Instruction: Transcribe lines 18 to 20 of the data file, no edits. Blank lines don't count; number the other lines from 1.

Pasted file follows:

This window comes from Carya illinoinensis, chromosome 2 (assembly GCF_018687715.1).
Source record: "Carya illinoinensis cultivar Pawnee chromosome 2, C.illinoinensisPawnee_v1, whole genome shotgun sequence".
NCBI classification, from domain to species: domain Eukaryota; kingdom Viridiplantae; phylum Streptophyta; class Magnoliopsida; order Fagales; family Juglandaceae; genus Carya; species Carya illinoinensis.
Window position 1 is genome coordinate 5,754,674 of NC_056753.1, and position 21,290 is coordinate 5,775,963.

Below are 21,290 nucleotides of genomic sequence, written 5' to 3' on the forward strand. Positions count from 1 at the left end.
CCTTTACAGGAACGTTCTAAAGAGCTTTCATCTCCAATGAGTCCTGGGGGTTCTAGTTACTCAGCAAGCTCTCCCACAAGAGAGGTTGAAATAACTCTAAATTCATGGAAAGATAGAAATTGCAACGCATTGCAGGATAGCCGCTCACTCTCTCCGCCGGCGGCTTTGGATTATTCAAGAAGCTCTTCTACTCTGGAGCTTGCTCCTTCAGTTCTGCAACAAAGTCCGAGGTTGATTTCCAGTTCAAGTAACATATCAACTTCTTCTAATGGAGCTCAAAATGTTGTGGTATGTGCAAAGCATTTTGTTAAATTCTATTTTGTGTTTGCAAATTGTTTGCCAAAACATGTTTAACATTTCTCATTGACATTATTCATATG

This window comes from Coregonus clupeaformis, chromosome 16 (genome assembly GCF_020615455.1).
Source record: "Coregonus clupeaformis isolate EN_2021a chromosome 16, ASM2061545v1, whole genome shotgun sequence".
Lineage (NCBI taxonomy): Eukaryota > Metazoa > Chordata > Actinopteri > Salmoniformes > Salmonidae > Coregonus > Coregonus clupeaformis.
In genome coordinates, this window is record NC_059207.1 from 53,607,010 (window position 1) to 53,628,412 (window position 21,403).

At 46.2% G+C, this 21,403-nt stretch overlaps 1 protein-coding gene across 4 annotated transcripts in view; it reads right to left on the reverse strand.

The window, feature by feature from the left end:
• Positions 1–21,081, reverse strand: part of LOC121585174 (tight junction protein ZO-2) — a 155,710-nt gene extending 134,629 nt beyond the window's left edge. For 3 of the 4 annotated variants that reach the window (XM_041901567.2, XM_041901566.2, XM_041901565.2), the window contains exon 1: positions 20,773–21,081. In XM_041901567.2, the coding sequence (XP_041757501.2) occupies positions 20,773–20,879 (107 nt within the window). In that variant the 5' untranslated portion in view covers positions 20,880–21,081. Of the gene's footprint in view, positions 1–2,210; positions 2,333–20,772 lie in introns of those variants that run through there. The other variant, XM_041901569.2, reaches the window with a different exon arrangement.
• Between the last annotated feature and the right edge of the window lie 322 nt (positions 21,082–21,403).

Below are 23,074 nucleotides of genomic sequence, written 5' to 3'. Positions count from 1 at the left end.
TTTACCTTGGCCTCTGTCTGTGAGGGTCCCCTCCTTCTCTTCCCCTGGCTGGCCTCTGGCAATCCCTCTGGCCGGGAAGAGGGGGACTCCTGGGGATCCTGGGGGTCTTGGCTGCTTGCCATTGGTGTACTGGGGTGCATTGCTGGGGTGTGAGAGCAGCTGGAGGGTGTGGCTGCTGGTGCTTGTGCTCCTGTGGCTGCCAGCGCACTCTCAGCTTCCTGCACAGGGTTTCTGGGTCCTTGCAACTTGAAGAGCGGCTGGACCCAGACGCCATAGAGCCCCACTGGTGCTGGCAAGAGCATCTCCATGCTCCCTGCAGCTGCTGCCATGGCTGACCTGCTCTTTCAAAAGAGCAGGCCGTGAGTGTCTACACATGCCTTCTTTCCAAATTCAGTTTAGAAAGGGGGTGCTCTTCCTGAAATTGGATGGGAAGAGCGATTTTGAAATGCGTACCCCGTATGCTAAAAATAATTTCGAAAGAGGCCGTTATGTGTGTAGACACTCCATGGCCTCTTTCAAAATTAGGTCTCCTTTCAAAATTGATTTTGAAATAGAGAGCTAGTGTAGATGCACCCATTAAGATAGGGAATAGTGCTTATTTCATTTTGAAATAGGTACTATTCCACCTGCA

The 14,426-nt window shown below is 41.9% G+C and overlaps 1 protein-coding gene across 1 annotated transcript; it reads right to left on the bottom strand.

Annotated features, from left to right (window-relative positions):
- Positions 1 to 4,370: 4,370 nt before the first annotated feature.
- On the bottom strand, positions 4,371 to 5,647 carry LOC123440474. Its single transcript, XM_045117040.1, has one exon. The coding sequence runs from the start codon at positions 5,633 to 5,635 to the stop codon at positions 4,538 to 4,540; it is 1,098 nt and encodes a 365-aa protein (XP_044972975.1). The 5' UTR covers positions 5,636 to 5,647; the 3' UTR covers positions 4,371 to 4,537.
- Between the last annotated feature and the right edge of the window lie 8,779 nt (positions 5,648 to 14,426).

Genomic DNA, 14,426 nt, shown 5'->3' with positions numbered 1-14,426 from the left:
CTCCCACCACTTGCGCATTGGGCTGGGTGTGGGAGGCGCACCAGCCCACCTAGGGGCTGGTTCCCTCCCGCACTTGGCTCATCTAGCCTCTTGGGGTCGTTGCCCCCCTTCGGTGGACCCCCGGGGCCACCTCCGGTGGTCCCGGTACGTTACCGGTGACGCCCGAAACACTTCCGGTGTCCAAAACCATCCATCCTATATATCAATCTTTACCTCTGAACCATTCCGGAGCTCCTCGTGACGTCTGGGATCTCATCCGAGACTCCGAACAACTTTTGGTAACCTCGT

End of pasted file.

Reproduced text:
Annotated features, from left to right (window-relative positions):
- Positions 1 to 4,370: 4,370 nt before the first annotated feature.
- On the bottom strand, positions 4,371 to 5,647 carry LOC123440474. Its single transcript, XM_045117040.1, has one exon. The coding sequence runs from the start codon at positions 5,633 to 5,635 to the stop codon at positions 4,538 to 4,540; it is 1,098 nt and encodes a 365-aa protein (XP_044972975.1). The 5' UTR covers positions 5,636 to 5,647; the 3' UTR covers positions 4,371 to 4,537.